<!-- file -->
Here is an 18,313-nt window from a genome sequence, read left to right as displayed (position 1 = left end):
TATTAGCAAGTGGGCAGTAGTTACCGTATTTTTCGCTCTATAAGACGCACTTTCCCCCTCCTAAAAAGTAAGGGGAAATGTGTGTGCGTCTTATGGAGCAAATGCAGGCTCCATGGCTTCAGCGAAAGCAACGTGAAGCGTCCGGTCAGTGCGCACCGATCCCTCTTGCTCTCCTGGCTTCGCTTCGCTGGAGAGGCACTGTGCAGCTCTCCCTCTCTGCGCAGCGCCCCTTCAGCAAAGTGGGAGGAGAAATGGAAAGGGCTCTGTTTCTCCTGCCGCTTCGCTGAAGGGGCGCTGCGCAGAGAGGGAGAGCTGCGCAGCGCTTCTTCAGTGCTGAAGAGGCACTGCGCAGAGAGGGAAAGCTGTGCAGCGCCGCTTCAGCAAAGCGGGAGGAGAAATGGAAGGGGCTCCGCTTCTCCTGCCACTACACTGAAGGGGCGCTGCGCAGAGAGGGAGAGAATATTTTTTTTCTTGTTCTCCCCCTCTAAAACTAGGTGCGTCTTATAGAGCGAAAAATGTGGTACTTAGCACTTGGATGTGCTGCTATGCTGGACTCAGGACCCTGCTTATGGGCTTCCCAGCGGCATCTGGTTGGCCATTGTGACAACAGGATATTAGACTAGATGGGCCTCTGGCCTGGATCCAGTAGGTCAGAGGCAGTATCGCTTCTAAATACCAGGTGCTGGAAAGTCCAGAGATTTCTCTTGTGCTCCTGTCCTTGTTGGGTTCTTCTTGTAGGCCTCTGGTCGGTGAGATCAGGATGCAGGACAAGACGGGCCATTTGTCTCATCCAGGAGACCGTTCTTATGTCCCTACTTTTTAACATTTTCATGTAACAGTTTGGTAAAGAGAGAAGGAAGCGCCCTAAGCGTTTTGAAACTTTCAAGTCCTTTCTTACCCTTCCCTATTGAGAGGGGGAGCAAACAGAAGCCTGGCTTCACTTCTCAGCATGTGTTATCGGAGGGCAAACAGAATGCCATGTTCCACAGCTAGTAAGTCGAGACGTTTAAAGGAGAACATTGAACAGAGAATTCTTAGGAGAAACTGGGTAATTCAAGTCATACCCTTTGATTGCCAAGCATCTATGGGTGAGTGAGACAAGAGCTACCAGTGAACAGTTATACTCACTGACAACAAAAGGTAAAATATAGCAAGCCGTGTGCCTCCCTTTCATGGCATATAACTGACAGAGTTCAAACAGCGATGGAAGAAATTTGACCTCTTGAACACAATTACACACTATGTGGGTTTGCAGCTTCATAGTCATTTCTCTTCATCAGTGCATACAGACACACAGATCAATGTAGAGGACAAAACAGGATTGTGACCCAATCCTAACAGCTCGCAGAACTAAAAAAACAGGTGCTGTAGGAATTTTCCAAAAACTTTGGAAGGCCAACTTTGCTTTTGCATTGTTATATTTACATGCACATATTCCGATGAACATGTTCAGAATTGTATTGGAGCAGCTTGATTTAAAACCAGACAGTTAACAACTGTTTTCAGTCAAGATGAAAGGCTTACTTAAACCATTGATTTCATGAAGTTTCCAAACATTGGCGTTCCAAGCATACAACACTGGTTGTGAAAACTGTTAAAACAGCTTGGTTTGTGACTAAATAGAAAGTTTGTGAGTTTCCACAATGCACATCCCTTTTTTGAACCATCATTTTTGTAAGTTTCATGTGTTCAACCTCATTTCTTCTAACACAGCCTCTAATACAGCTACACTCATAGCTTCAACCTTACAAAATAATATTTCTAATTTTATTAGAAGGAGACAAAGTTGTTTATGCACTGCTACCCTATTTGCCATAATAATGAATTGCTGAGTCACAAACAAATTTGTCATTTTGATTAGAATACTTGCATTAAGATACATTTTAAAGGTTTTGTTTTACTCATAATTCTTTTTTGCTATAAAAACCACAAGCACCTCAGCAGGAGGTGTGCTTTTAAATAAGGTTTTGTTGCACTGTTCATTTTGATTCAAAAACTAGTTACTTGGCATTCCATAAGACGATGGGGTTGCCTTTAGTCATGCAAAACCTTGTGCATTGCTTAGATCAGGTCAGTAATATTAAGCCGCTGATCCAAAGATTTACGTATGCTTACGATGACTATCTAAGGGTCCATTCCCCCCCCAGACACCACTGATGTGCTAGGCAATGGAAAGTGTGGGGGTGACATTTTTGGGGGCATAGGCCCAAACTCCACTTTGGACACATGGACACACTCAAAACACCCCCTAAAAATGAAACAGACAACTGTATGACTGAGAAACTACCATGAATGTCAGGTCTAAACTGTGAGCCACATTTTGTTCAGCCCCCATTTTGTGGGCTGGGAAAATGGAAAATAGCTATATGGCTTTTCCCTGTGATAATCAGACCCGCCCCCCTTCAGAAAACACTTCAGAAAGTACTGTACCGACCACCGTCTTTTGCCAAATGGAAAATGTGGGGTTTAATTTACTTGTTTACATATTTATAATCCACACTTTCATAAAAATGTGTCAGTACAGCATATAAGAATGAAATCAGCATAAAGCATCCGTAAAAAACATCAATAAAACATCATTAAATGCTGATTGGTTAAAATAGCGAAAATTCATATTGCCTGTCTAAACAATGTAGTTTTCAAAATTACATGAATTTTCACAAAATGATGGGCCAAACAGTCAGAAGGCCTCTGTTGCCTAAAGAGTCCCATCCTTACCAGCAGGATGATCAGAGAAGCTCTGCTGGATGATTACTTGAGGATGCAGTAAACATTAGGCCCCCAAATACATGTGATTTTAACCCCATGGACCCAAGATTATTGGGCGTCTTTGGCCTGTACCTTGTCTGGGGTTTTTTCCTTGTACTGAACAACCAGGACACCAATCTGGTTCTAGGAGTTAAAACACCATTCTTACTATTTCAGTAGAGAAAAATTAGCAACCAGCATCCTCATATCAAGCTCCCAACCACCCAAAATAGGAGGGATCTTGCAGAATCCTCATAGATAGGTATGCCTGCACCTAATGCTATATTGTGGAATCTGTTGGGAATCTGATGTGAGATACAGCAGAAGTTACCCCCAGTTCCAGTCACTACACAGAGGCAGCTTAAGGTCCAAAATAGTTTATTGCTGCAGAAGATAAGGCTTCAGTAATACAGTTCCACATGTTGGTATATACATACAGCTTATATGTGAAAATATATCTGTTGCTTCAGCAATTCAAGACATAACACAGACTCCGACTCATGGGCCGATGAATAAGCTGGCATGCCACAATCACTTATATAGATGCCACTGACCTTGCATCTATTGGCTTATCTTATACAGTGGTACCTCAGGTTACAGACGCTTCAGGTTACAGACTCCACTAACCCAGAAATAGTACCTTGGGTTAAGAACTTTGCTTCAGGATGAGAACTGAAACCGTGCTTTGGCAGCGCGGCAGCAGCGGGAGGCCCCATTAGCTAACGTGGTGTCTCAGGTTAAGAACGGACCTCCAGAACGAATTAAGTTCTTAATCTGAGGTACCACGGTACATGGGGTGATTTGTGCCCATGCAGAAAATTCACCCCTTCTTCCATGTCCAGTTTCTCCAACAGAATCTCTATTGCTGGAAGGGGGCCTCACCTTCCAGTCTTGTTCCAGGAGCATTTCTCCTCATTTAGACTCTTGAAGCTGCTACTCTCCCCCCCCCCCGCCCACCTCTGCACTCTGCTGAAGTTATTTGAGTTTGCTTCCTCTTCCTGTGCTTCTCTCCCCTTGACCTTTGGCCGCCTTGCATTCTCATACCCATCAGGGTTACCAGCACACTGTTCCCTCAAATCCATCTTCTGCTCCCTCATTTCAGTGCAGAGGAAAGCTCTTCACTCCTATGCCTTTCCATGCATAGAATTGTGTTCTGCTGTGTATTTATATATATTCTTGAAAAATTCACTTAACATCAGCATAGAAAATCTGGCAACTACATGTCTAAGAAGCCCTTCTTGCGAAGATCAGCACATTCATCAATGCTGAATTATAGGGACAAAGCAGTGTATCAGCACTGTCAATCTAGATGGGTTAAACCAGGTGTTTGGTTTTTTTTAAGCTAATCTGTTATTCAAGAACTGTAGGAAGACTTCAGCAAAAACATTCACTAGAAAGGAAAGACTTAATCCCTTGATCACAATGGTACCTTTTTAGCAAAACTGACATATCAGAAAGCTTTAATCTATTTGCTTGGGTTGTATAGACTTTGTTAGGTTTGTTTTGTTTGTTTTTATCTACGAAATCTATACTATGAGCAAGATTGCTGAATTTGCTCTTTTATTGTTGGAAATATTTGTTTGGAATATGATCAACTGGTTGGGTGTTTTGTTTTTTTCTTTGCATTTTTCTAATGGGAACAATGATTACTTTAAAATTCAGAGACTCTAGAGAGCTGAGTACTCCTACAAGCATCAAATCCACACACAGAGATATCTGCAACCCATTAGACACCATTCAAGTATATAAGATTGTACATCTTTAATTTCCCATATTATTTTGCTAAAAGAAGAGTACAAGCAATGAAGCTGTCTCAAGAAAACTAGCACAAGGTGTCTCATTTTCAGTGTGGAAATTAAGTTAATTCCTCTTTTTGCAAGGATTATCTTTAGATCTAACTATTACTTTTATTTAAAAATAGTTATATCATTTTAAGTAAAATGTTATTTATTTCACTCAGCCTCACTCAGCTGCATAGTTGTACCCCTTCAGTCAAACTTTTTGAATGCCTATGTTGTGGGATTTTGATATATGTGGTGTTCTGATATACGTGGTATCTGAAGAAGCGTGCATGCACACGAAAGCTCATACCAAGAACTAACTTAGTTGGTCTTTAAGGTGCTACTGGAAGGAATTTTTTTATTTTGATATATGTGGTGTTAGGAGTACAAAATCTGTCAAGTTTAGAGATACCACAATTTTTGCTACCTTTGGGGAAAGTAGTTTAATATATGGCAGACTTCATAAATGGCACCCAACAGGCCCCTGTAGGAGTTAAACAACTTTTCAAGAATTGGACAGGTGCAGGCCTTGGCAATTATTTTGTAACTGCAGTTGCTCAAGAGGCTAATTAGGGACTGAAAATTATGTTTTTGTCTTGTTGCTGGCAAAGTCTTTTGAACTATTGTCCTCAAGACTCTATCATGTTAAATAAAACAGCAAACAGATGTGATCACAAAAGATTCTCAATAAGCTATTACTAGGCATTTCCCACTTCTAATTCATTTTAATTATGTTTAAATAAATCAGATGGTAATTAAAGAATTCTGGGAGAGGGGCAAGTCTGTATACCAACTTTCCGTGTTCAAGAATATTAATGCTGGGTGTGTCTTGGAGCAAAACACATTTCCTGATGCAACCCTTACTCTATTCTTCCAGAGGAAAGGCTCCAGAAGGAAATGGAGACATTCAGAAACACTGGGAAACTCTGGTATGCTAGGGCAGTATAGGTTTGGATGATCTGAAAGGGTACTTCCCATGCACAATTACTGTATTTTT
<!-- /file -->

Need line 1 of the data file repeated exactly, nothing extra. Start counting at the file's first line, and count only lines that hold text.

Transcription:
Here is an 18,313-nt window from a genome sequence, read left to right as displayed (position 1 = left end):